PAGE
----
Technical Paper

X-Ray Study of the Human Neck During Voluntary Motion

Radiographs were taken of the cervical spines of male subjects during voluntary motion from full flexion to full extension. Approximately 16 radiographs were taken during a period of 3 1/2 seconds. The resulting motions of the cervical vertebrae were analyzed. A simple pinned-link model of the spine under these conditions is presented.
Technical Paper

X-Ray Study of the Human Neck Motion Due to Head Inertia Loading

This study presents results from x-ray analysis of live human head/neck motion in sled test simulations of low-speed frontal, lateral, and rear-end vehicle impacts. The test subjects were 26 male and female adults, aged 22 to 61 years. Head/neck motion and the kinematic responses of each test subject were measured and analyzed by cineradiograph, high-speed film, accelerometers, and electromyography of the neck muscles. The methodology used may provide insight into the mechanism of neck injuries caused by the head inertia loading. The actual kinematic responses of the head/neck were found to be more complex than previously thought. The experimental results suggest that the most significant factor of the head/neck response is the initial curvature of the cervical and thoracic spine. Looking specifically at the early motion of the head and neck in rear-end impacts, the cervical forward curvature (lordosis) and the thoracic rearward curvature (kyphosis) were found to straighten.
Technical Paper

X-Rays and Gamma Rays-Their Industrial Application

THE X-ray spectrum readily adapts itself to problems in chemical analysis and crystal formation. It is effective on very minute particles which otherwise cannot be segregated. A permanent record is made, and the specimens may be used over and over again, as the X-ray is non-destructive. As a means of inspection, X-ray clearly shows the interior of objects such as weldings castings, forgings, cold-worked metals, and so on. Inhomogeneities that are very slight in width and a fraction of one per cent in thickness are seen easily on a radiograph. Defects thus found may be eliminated summarily by checking various steps in production.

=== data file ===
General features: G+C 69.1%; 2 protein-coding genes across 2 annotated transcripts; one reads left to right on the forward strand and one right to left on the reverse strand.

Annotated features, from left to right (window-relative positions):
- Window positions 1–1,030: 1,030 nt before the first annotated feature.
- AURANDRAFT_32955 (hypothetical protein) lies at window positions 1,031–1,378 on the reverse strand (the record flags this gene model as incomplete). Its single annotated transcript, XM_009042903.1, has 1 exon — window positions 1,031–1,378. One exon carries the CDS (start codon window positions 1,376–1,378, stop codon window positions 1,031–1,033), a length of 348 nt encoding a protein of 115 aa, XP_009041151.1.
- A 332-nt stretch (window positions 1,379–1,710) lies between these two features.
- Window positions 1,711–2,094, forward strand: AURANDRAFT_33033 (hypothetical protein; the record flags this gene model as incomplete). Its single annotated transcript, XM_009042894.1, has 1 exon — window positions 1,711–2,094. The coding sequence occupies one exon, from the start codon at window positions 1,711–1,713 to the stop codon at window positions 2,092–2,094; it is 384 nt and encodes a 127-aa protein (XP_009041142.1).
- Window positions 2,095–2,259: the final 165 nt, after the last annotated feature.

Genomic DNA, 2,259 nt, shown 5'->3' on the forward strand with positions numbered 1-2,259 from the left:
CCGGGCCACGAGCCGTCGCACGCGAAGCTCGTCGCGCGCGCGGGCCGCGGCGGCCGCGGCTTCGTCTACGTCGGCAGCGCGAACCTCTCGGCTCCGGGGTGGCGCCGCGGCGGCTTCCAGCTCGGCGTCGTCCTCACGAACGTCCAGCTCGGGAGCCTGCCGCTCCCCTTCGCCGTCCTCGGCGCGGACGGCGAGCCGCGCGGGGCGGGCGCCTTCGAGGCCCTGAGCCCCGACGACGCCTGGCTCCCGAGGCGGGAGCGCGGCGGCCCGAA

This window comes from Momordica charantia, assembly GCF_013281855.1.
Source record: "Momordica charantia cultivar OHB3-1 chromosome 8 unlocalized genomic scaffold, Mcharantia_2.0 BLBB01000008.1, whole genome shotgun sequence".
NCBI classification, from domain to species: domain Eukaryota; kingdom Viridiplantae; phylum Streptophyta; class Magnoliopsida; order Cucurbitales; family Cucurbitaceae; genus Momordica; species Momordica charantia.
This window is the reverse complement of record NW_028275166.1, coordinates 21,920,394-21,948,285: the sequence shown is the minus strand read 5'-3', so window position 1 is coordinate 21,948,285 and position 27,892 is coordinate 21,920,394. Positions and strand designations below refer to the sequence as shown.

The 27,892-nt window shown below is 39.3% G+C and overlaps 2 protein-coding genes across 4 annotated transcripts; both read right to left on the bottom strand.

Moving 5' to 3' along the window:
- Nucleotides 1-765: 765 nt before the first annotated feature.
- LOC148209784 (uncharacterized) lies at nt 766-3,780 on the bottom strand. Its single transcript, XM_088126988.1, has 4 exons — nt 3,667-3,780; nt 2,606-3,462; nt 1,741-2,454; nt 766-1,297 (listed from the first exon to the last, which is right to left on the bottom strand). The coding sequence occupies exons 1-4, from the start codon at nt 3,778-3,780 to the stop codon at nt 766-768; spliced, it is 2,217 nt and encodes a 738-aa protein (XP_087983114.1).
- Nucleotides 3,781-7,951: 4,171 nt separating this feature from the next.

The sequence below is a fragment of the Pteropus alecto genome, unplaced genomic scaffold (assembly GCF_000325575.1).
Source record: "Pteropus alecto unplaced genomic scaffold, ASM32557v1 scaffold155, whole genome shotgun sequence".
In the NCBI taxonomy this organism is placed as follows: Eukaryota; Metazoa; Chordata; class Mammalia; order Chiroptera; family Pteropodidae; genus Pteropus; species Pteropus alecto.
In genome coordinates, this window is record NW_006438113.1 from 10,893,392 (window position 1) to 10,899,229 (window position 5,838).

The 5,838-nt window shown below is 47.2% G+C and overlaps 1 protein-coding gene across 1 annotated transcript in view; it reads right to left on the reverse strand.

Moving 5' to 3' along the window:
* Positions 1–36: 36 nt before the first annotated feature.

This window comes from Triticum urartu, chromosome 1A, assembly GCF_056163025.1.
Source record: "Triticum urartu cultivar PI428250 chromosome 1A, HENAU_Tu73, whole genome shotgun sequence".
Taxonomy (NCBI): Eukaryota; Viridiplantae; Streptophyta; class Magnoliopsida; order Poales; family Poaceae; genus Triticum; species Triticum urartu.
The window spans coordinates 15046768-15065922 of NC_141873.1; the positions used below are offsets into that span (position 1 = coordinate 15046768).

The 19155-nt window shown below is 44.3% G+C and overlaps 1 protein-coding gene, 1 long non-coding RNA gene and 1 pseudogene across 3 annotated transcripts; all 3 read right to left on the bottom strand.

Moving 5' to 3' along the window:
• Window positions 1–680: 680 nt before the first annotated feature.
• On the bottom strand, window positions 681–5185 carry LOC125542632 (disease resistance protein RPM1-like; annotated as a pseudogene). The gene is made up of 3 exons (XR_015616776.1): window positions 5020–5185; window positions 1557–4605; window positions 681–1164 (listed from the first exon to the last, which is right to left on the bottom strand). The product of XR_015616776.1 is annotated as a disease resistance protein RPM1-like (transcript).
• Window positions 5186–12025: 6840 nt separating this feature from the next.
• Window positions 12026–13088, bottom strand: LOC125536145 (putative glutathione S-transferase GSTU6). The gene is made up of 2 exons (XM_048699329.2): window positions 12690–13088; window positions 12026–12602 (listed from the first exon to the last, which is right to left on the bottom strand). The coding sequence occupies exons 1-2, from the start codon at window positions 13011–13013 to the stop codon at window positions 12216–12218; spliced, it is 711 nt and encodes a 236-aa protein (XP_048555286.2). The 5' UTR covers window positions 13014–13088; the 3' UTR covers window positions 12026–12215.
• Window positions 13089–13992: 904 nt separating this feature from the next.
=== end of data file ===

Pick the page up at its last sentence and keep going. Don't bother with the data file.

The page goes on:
Technical Paper

X-Wing: A Low Disc-Loading V/STOL for the Navy

The X-Wing concept employs a single lifting system for all modes of flight. The lifting system is comprised of four very rigid, circulation control wings with blowing for lift modulation and control. For hover and low speed flight, the wings rotate such as the rotor of a helicopter. For high speed flight, the wings are stopped in an “X” configuration across the fuselage - from which the name of the concept is derived - with two forward-swept wings and two aft-swept wings. Such a vehicle is also envisioned to have an integrated gas turbine propulsive system for all flight modes. At low speeds, the gas generators) would drive a shaft to turn the wings and the circulation control compressor as well as a set of propulsive fans. For high-speed flight, the shaft would drive only the compressor and accessories as the fans propel the vehicle. The X-Wing concept has been underdevelopment for over 15 years.
Technical Paper

X-by-Wire Functionality, Performance and Infrastructure

The key-enabler for tomorrow's X-by-wire systems is the mastery of today's advanced active chassis control systems that are highly safety critical, distributed and complex. The only feasible way is to compose future X-by- wire systems with established and field approved functional management, components and infrastructure technologies, which are addressed in this paper.
Technical Paper

X-by-Wire: Opportunities, Challenges and Trends

This paper will outline the results of a study performed to analyze the market introduction of x-by-wire applications in the context of weak global industry environment, technological and legislative challenges, standardization issues and end customer benefits. This paper attempts to provide a bird-view on influence factors and impacts for the x-by-wire market, including e.g. the end customer's acceptance and legal environment driving further development in specific areas. Further, major driving forces on semiconductor/component level will be outlined regarding e.g. pin-count, computation performance and heat dissipation, but also possible scenarios and solutions towards safe and efficient system design and partitioning.
Journal Article

X-ray Imaging of Cavitation in Diesel Injectors